By Micil Glennon

It’s the little things surrounding the match that really give you the sense that it was a different game, in a different era.

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The jerseys were far from the tight-fitting, sculpted shirts that the players wear today. It was a straight choice between XXL and XXXL, and poor Niall Hogan got the latter. The collars were large and stiff, inspired by Elvis’s last tour of Vegas.

The rules were different too: the halves began with a kick from the ground off a mound of sand. You could boot the ball over the dead-ball line from anywhere and it’d be a ’22 dropout. There was very little lifting in the lineout and back-row forwards could break off from scrums.

IRISH RUGBY IN THE DOLDRUMS

That year’s Five Nations championship was especially bleak. Ireland fell to England and France in Lansdowne Road and Scotland away. And just three weeks before the opening RWC game against New Zealand there was a 22-12 defeat in Italy.

The team, coached by Gerry Murphy, came in for a lot of criticism. Gary Halpin got to release some of the pressure when he scored the first try against the All Blacks which led to his infamous double-fisted, single-digit, arm-pumping salute. New Zealand responded with 43 points.

Ireland managed to beat Japan, 50-28, but conceded four tries along the way.

But the record - especially away from Dublin - against Wales was excellent, winning five and drawing one of the previous six away fixtures. And the Welsh had won the Wooden Spoon in the Five Nations.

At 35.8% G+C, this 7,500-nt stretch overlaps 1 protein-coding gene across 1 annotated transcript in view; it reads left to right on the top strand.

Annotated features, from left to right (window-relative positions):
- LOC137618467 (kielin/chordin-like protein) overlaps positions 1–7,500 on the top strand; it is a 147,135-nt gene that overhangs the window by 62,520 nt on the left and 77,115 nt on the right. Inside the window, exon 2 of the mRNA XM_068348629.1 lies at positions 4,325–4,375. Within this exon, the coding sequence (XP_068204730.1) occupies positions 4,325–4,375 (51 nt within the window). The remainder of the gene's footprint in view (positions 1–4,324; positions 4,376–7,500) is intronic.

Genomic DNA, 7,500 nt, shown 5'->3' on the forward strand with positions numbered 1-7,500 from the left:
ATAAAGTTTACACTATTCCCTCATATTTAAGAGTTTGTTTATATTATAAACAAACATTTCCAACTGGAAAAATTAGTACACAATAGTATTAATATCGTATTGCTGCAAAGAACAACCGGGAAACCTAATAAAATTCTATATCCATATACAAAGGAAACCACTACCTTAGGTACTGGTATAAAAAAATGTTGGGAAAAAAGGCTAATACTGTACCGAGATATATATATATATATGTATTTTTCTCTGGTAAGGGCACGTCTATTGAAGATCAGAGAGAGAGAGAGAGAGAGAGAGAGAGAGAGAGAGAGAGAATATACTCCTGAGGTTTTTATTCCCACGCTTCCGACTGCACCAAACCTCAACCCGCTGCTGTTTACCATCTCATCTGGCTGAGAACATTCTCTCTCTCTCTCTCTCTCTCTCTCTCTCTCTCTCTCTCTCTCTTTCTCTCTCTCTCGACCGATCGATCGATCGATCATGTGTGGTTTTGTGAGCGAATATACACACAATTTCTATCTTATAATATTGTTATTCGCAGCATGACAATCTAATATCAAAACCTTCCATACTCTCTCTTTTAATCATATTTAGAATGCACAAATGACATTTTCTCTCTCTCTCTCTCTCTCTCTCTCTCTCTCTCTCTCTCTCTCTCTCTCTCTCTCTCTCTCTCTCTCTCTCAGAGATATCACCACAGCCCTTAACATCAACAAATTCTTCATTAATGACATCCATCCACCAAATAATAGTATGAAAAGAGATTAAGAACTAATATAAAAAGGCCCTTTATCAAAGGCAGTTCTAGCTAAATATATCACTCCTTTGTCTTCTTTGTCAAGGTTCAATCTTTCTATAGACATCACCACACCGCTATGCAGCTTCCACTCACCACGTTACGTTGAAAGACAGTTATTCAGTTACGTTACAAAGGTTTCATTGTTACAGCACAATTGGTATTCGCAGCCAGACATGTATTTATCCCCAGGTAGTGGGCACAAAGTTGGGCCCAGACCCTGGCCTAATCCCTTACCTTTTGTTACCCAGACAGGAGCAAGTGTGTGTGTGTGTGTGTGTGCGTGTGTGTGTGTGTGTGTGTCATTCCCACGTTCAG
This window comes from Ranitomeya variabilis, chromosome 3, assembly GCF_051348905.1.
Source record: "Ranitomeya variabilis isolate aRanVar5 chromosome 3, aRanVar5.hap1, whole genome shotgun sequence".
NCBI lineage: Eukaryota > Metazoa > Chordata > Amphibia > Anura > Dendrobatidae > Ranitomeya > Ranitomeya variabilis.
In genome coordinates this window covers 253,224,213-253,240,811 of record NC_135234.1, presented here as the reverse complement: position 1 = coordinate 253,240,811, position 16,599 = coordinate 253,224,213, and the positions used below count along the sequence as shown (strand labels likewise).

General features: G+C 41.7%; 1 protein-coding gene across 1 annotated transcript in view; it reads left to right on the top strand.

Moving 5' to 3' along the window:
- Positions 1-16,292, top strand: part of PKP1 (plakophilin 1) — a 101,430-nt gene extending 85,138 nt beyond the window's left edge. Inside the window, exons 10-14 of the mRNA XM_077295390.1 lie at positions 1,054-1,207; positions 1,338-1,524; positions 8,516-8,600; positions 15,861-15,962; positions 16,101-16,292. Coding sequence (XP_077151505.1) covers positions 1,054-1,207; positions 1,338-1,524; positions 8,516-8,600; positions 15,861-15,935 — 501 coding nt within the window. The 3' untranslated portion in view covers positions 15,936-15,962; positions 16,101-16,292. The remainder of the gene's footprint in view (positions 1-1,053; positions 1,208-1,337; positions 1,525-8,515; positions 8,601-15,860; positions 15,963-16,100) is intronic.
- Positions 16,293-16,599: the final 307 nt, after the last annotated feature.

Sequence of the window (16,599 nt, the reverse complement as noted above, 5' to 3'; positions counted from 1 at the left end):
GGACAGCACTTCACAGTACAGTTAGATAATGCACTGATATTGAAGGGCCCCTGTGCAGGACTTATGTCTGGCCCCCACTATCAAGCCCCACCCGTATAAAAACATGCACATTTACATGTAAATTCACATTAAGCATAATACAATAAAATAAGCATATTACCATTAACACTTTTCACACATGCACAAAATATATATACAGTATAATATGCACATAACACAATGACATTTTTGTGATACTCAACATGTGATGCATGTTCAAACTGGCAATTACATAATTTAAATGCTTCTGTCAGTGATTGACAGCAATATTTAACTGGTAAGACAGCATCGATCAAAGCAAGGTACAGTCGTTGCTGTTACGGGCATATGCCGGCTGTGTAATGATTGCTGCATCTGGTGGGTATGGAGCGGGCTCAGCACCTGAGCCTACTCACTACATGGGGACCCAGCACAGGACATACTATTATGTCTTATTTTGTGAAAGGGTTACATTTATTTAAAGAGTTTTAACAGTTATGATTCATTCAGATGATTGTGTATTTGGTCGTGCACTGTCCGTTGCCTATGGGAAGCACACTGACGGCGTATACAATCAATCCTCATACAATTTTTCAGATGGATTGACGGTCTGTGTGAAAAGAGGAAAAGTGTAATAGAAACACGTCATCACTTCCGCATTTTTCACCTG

It was Ireland’s 11th RWC game, with only wins over Canada, Tonga, Zimbabwe and Japan (twice) to boast about. With the game about to go professional, a victory would provide a relatively decent platform to move forward in the new era.

POOL C SHOWDOWN – WINNER TAKES ALL

It might be easy to think that just because the game was played at 1,753m above sea level that it would turn into a kicking affair, but if it had taken place in a Welsh mine shaft it would probably have been leathered up and down the field as well.

Within the first 20 seconds, Eric Elwood had put snow on it twice and Ireland caught a disorganised Welsh side asleep. A precision kick from Elwood resulted in a lineout just two metres from the try line – before the days when a lineout had to be five metres out.

Gabriel Fulcher caught the ball clean and Nick Popplewell barged over for a try that Elwood converted.

Pictured below: Nick Popplewell crosses the whitewash for Ireland


In the 14th minute, Ireland won a lineout just outside the Welsh ’22. Neil Francis waved frantically for the ball second from the back of the lineout. Instinctively, Kingston threw it over his head to Denis McBride. (Better still that it did miss Francis as the second row had a tendency to slap the ball down somewhere in the general direction of Niall Hogan and small scrum-halves don’t appreciate that sort of service).

McBride handed off Adrian Davies before being dragged down but, crucially, not held. Paddy Johns made a little gap for him and the flanker was in under the posts and Ireland were 14-0 up. The perfect start.